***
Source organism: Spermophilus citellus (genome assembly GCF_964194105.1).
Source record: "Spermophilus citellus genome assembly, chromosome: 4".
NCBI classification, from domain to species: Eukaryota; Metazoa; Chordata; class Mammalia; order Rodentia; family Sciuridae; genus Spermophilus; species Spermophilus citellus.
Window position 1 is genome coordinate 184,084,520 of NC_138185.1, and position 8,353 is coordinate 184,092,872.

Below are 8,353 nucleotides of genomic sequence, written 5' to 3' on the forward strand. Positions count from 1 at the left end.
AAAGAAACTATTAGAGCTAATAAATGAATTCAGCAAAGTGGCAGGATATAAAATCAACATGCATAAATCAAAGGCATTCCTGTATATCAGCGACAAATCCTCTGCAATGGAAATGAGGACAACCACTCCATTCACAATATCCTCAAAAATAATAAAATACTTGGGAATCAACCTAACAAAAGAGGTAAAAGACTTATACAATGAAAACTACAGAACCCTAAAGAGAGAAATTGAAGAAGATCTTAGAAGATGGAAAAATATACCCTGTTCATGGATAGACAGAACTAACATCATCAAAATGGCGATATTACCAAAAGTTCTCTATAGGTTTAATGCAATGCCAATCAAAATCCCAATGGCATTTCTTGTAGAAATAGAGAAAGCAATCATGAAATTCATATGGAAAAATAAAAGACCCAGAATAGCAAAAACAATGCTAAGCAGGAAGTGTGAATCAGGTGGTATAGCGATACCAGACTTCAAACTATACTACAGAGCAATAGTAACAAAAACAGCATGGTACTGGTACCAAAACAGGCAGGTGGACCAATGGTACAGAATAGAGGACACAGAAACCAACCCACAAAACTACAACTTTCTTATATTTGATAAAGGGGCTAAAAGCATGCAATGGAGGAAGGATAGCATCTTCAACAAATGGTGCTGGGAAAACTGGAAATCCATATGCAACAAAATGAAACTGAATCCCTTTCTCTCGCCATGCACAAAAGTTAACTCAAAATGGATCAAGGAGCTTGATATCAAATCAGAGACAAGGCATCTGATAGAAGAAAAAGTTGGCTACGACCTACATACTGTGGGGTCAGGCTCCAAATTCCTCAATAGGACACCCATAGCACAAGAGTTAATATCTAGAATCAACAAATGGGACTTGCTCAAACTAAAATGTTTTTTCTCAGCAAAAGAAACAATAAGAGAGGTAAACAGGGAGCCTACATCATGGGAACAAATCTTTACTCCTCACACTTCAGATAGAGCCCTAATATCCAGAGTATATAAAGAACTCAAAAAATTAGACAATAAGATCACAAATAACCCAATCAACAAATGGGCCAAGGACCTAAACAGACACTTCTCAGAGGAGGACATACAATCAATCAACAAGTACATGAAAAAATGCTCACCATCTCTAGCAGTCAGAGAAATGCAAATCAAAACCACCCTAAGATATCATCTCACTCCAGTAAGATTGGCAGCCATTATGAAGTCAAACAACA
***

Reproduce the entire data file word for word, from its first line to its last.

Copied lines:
Source organism: Spermophilus citellus (genome assembly GCF_964194105.1).
Source record: "Spermophilus citellus genome assembly, chromosome: 4".
NCBI classification, from domain to species: Eukaryota; Metazoa; Chordata; class Mammalia; order Rodentia; family Sciuridae; genus Spermophilus; species Spermophilus citellus.
Window position 1 is genome coordinate 184,084,520 of NC_138185.1, and position 8,353 is coordinate 184,092,872.

Below are 8,353 nucleotides of genomic sequence, written 5' to 3' on the forward strand. Positions count from 1 at the left end.
AAAGAAACTATTAGAGCTAATAAATGAATTCAGCAAAGTGGCAGGATATAAAATCAACATGCATAAATCAAAGGCATTCCTGTATATCAGCGACAAATCCTCTGCAATGGAAATGAGGACAACCACTCCATTCACAATATCCTCAAAAATAATAAAATACTTGGGAATCAACCTAACAAAAGAGGTAAAAGACTTATACAATGAAAACTACAGAACCCTAAAGAGAGAAATTGAAGAAGATCTTAGAAGATGGAAAAATATACCCTGTTCATGGATAGACAGAACTAACATCATCAAAATGGCGATATTACCAAAAGTTCTCTATAGGTTTAATGCAATGCCAATCAAAATCCCAATGGCATTTCTTGTAGAAATAGAGAAAGCAATCATGAAATTCATATGGAAAAATAAAAGACCCAGAATAGCAAAAACAATGCTAAGCAGGAAGTGTGAATCAGGTGGTATAGCGATACCAGACTTCAAACTATACTACAGAGCAATAGTAACAAAAACAGCATGGTACTGGTACCAAAACAGGCAGGTGGACCAATGGTACAGAATAGAGGACACAGAAACCAACCCACAAAACTACAACTTTCTTATATTTGATAAAGGGGCTAAAAGCATGCAATGGAGGAAGGATAGCATCTTCAACAAATGGTGCTGGGAAAACTGGAAATCCATATGCAACAAAATGAAACTGAATCCCTTTCTCTCGCCATGCACAAAAGTTAACTCAAAATGGATCAAGGAGCTTGATATCAAATCAGAGACAAGGCATCTGATAGAAGAAAAAGTTGGCTACGACCTACATACTGTGGGGTCAGGCTCCAAATTCCTCAATAGGACACCCATAGCACAAGAGTTAATATCTAGAATCAACAAATGGGACTTGCTCAAACTAAAATGTTTTTTCTCAGCAAAAGAAACAATAAGAGAGGTAAACAGGGAGCCTACATCATGGGAACAAATCTTTACTCCTCACACTTCAGATAGAGCCCTAATATCCAGAGTATATAAAGAACTCAAAAAATTAGACAATAAGATCACAAATAACCCAATCAACAAATGGGCCAAGGACCTAAACAGACACTTCTCAGAGGAGGACATACAATCAATCAACAAGTACATGAAAAAATGCTCACCATCTCTAGCAGTCAGAGAAATGCAAATCAAAACCACCCTAAGATATCATCTCACTCCAGTAAGATTGGCAGCCATTATGAAGTCAAACAACA